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Legislative solution to executive remuneration rejected by Chartered Secretaries Association

by Hilary Kincaid 17. August 2010 11:38

In a submission to the Corporations and Markets Advisory Committee (CAMAC), the Chartered Secretaries Association has argued that it is neither feasible nor practical for legislation to determine one of the thorniest elements of executive remuneration— incentive components.

"A centralised, regulated approach for setting remuneration will deprive companies of the ability to respond most effectively to the needs of the day, and almost certainly will drive inefficiencies and unwanted outcomes", said Peter Turnbull, President of the Association.

The CSA believes that directors should ultimately retain responsibility for these key decisions, balanced by accountability and transparent and clear disclosure. The recommendations include:

  • removing the requirement that directors report to shareholders on remuneration using defined terms from the accounting standards;
  • mandating that reporting include actual pay received during the year, including base salary and both short and long-term incentives;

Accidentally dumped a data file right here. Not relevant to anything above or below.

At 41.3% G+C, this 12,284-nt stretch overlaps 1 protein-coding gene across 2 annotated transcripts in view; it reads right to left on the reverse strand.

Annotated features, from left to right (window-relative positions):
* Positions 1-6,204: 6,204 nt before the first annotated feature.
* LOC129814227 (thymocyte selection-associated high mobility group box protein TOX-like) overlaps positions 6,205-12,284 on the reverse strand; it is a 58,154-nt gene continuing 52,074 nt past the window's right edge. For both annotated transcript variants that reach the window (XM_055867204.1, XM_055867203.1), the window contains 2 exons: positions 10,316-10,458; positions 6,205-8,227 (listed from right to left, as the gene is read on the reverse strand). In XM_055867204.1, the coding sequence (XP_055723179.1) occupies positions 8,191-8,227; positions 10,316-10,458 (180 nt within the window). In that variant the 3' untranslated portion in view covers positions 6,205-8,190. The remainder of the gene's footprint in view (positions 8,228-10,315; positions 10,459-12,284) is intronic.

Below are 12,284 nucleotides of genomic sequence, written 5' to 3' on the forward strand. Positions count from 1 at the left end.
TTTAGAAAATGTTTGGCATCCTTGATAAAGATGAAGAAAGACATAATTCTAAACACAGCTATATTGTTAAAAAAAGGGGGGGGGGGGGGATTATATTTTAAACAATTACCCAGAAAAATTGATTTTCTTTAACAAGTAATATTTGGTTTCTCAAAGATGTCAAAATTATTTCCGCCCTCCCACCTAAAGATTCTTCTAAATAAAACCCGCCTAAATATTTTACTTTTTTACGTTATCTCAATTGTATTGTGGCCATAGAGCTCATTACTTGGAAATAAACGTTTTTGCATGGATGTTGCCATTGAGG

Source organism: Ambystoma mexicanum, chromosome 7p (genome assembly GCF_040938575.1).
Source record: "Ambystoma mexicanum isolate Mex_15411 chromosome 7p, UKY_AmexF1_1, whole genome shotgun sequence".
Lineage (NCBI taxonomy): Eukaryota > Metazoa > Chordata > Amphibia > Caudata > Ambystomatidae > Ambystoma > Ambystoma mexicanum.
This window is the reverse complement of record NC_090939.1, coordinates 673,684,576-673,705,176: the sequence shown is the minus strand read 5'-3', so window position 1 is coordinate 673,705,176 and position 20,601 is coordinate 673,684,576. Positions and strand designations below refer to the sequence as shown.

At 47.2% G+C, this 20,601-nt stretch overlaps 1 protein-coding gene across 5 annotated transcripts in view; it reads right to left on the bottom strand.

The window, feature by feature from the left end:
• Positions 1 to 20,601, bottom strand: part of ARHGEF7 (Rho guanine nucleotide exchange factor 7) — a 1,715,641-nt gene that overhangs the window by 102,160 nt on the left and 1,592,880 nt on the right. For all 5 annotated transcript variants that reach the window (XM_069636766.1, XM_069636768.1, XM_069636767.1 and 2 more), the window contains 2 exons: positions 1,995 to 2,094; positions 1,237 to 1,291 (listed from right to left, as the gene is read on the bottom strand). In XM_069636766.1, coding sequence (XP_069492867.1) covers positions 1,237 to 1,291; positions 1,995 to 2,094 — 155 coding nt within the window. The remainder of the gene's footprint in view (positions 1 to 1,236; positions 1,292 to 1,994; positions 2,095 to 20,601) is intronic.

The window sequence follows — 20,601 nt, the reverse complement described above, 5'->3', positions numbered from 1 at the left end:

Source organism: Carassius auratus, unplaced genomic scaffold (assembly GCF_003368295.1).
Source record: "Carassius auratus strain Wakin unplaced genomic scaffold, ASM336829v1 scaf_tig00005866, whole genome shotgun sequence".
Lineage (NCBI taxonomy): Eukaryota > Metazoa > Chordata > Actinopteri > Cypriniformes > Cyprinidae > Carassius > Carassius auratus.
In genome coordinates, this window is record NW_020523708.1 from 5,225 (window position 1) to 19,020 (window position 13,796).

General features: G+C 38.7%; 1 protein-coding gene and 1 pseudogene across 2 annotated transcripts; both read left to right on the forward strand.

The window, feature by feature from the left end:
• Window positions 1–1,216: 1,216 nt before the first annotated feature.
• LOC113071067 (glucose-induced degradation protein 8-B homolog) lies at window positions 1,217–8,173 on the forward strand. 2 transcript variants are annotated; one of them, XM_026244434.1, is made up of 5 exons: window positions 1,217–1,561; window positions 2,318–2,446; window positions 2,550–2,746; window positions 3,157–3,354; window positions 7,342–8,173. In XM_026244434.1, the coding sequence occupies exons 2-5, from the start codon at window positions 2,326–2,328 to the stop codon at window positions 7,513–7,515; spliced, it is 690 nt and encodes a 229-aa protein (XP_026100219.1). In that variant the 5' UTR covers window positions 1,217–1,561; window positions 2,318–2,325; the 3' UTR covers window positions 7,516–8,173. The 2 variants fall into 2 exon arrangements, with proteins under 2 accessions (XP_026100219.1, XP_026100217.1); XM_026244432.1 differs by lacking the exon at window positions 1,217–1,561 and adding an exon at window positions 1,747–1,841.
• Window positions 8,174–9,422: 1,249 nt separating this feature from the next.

• mandating separate reporting of deferred payments relating to those incentives by stating the maximum number of securities (rather than their value) that may be received, and anticipating the number of securities that will be received based on current performance; and
  • mandating a two-tier approach to reporting perfomance against short-term incentive targets, which would require (a) disclosure of the general nature of the targets' components, and (to the extent not prejudicial to the company) (b) the specific targets relating to those incentive targets.  

Submissions on CAMAC's executive remuneration information paper closed on Friday 13 August.

   

Tags:

Law reform

Comments

26/08/2010 4:53:01 AM #

I in fact came across this on Google, and I am actually happy I did. I will definately be returning here a lot more often. Wish I could add to the post and bring a bit a lot more to the table, but am just absorbing as much info as I can at the moment.

SSI United States |

26/08/2010 9:16:47 AM #

I'm delighted that you find it useful! Please feel free to comment - there's a lot of focus here at the moment on whether we can gain something from US insolvency law and its distinct culture of recovery (ours tends to lean more towards the dissolution of a company).

hilary.kincaid Australia |



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